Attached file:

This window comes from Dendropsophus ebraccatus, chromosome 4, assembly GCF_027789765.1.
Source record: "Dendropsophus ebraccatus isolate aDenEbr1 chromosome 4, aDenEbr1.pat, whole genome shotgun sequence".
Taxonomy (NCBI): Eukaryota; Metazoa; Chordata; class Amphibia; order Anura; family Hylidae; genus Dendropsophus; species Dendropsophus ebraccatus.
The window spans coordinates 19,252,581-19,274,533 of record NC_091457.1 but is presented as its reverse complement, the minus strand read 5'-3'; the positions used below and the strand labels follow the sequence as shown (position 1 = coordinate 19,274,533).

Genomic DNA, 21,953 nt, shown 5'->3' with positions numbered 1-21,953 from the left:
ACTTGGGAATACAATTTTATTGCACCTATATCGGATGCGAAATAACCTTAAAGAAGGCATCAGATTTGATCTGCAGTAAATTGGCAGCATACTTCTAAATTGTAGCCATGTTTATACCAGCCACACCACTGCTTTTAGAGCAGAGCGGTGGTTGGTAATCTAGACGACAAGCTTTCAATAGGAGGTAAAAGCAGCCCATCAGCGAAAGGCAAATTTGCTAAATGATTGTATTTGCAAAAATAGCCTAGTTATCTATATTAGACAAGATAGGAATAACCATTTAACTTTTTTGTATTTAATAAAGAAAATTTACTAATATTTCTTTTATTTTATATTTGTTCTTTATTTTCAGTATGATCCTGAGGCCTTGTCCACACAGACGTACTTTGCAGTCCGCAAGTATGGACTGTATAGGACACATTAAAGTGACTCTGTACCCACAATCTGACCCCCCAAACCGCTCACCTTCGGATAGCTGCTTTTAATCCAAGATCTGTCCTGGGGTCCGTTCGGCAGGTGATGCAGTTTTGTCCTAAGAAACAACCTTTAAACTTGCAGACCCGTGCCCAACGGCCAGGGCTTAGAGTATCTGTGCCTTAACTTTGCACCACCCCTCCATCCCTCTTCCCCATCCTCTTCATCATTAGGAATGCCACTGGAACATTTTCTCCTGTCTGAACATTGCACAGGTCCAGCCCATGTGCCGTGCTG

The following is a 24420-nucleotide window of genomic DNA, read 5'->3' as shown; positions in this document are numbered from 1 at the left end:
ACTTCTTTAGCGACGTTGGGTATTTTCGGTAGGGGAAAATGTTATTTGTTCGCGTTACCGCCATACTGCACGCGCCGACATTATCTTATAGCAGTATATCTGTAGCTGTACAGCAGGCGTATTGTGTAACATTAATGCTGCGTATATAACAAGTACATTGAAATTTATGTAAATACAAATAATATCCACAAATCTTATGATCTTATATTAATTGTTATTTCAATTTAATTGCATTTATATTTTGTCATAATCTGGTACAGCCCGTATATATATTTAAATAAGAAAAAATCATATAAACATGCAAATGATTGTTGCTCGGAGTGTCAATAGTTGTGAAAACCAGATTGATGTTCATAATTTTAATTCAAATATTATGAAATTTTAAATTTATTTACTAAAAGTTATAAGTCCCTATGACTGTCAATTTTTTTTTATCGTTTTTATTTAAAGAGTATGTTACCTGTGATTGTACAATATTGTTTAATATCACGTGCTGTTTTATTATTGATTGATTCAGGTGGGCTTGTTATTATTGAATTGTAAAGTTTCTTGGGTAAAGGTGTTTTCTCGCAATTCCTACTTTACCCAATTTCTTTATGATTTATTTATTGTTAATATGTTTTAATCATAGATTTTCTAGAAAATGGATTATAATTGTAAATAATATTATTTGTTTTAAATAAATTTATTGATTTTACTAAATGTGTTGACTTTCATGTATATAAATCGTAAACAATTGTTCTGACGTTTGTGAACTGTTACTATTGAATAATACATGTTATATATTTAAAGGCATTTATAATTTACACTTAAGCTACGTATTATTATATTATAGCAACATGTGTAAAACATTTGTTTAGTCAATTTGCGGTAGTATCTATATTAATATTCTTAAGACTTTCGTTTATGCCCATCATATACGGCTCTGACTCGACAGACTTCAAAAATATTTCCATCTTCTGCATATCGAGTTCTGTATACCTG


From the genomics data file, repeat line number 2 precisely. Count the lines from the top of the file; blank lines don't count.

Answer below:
Source record: "Dendropsophus ebraccatus isolate aDenEbr1 chromosome 4, aDenEbr1.pat, whole genome shotgun sequence".